Paul L. Carey took the helm on February 20 as Cornell’s first formal director of the Office of Economic Development, replacing a part-time independent liaison.
Cornell’s Office of Economic Development hired Carey to manage technology movement from research to the private sector.
“I came in with an undefined state that still remains [in that state],” Carey admitted.
The Office is specifically responsible for overseeing technology transport and industrial outreach that embraces a transition of new advances from the lab or research arena to the private sector.
By commercializing “intellectual resources,” technology is transferred as funding is attracted from outside companies.
“There aren’t many Ivy Leagues that have an Ag school or a food science division, which I find to be extremely impressive. The idea of my job, helping the community, was what I found attractive. There are a lot of untapped resources here and Cornell needs to get up to speed,” Carey added.
Overall, Carey is excited about the position and views it as an opportunity to begin a new chapter in the history of economic development at Cornell.
The Office essentially behaves as a central referral center for companies that “don’t know where they want to go when they come to Cornell,” according to Carey, who has had experience in planning, negotiating and closing important financial and research transactions in the past, working with academic centers, corporations and government agencies — securing investment capital.
Industrial outreach researchers play a crucial role for the Office and can be found throughout Cornell centers and departments.
“My job is to galvanize them, making sure that they cooperate with each other and that we all have a common Cornell agenda,” Carey said.
If General Electric were to visit the Department of Chemistry at Cornell, Carey believes researchers should refer them to Life Sciences or elsewhere if the corporation has not found a technological fit in the research. “If GE says, ‘We’re looking for robotics technology,’ they should be referred immediately to the industrial outreach specialist in electrical engineering,” Carey remarked.
The process begins with the funding of research, as the Office continues to increase its University-wide revenue. Carey admitted that he will be visiting campus buildings to determine what is in the works and what has already been developed.
Carey describes his job as having three main legs. The first deals with corporations, including recruiting them and matching their interests with appropriate research. Carey pinpointed this as the area where Cornell has even more room to increase sponsored funding, encouraging professors and other research specialists to work with these corporations and understand that they will not lose their years of hard work when they accept a grant from a corporate sponsor.
The public sector occupies the second part of Carey’s job, wherein he works directly with local and state governments to maximize any research funding that can be obtained from the state.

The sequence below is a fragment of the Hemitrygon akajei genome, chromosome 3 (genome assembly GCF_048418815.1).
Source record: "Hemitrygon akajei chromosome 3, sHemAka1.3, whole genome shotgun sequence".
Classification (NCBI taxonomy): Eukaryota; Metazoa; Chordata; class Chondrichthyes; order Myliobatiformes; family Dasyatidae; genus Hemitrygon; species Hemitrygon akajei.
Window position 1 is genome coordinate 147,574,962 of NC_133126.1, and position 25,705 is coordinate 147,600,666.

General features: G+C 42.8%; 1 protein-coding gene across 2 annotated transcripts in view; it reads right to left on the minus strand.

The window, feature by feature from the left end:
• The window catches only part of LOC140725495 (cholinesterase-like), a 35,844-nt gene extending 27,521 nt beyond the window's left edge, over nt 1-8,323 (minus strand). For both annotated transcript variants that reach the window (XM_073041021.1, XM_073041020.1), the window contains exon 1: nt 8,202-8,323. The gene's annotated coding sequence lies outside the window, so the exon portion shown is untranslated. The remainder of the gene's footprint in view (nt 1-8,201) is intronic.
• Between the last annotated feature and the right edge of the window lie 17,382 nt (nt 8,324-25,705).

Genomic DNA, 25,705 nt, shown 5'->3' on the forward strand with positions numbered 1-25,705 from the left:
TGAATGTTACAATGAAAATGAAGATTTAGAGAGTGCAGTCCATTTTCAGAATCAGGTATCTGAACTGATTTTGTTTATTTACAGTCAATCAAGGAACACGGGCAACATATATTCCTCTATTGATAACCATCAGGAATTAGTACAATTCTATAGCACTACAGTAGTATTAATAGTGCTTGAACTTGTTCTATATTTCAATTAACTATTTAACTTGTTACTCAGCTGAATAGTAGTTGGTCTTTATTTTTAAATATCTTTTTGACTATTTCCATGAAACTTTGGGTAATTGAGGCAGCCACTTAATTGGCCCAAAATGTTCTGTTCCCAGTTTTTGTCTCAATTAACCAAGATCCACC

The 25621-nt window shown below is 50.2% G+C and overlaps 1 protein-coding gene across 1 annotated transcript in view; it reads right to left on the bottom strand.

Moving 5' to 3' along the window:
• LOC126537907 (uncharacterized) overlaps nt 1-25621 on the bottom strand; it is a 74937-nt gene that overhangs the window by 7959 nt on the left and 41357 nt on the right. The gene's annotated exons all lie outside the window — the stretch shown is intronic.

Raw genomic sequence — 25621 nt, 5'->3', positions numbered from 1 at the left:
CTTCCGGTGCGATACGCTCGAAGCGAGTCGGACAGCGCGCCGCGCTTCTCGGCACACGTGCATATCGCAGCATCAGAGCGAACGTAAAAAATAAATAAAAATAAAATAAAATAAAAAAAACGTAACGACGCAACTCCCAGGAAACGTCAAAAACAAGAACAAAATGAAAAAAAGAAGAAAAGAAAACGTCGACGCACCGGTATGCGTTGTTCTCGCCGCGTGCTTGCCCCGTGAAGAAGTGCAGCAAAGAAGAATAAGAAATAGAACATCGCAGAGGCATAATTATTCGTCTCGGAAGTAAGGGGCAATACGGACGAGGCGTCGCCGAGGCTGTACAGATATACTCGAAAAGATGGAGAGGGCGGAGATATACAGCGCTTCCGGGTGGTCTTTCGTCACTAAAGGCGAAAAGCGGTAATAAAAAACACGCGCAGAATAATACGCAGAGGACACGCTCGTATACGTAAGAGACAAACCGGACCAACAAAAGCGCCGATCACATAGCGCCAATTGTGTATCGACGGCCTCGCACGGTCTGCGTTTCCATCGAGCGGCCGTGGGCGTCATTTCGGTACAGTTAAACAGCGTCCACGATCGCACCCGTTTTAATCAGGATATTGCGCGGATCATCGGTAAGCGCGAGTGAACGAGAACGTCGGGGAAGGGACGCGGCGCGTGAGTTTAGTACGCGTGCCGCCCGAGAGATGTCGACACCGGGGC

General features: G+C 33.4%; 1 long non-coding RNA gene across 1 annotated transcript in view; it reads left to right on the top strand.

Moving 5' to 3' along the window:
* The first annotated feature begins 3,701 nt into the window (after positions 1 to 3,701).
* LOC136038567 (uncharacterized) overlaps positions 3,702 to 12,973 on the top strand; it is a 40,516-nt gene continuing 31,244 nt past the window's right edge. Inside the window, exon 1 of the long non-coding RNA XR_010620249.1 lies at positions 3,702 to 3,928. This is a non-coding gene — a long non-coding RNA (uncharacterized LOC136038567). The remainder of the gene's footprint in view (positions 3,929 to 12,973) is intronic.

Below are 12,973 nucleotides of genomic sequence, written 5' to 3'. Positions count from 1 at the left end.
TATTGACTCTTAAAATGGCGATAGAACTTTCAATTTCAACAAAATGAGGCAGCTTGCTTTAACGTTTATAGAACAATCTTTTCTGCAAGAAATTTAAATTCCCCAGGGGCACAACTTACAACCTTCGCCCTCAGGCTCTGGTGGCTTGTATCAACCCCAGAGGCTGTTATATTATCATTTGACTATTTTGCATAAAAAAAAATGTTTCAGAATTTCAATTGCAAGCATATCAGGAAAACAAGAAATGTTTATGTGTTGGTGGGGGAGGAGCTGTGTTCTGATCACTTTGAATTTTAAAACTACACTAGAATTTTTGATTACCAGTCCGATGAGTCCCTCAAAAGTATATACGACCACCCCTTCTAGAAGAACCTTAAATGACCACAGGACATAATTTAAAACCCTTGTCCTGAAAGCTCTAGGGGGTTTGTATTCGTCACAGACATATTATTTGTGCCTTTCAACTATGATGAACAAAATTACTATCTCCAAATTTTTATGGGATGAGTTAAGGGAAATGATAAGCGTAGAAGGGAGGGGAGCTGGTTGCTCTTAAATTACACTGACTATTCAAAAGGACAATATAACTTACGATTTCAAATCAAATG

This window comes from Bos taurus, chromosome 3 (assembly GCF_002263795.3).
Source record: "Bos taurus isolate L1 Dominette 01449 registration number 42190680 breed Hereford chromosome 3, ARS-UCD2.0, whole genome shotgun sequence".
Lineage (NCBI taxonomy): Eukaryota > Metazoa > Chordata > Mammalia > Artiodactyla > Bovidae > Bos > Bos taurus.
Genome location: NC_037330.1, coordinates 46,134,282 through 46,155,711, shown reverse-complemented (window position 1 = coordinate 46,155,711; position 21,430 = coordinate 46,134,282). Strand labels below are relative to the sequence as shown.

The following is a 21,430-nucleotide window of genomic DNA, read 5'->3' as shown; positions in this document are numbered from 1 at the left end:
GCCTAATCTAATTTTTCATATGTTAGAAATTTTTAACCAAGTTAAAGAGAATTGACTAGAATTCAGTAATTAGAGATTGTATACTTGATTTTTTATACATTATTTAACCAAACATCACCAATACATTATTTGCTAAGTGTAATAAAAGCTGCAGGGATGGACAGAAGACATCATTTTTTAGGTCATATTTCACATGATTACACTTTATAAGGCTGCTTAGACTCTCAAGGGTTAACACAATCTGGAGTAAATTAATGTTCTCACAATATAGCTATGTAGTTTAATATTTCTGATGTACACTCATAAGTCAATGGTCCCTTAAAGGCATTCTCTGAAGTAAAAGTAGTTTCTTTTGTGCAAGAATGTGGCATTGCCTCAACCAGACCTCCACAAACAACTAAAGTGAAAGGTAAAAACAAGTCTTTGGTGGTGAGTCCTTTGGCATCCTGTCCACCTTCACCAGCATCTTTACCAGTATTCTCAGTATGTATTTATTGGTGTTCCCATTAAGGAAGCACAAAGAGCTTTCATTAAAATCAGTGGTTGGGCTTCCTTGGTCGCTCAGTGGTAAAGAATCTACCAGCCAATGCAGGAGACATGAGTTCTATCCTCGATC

“There are [state and federal] organizations that fall into this sector, including the National Science Foundation, National Institutes of Health and NASA, among others,” Carey noted.
The third leg of his position deals with securing company investment capital. In order for the actual technology to transfer smoothly, specific regulatory laws exist, according to Carey.
Patented technology developed at Cornell remains tangible property owned by the University, licensed to a company that can use it best. These patents protect new innovations and intellectual property. Without a patent, it is unlikely that a company will touch any piece of new technology, according to Carey.
He also added that it might take up to 18 months to negotiate a big deal as the financial stakes increase.
According to figures from July 1, 2000 to June 30, 2001, federal-sponsored research accounts for nearly $250 million, while Carey plans his focus on increasing corporate sponsored research, representing nearly $14 million.
All federal moneys are distributed between endowed, statutory and medical divisions at Cornell, with total research amounting to $415 million.
The Cornell Research Foundation functions as a traditional technology transfer system, netting millions, according to Carey.
The initial stages begin with research once it is developed to a point where it has real world applicability. The Cornell Research Foundation then works with graduate students, professors and other researchers to patent new innovations, bringing together research collaboration with a company outside of Cornell.
“I will collaborate with the CRF to get these [entrepreneurs] in here and help them build a place in Ithaca that is financially sound,” Carey said. To that end, he works with the county and the city, specifically the Tompkins County Area Development group, which has created jobs that continue to drive the economy, according to Carey.
To further Cornell’s research mission, the Office is increasing and diversifying research funding from outside sources, corporate and public.
Carey earned a B.S. degree in chemical engineering at Lafayette College and an M.A. degree in biomedical engineering at University of Virginia.
“After working as a chemical engineer, I was surprised to find that being a biomedical engineer was a natural extension,” he said.
Carey has worked in medicine for many years. “At Ascent Pharmaceuticals, we dealt with pediatrics. Medicine for children has largely been ignored for a good chunk of history. It [is essential that the medicine] is formulated appropriately for a child,” Carey noted.
He has also dealt with the public sector in Boston and with federal agencies. Carey said that his highest priority right now is to deal with coaching industrial outreach researchers, hoping that they will understand what he has been hired to do.
Archived article by Chris Westgate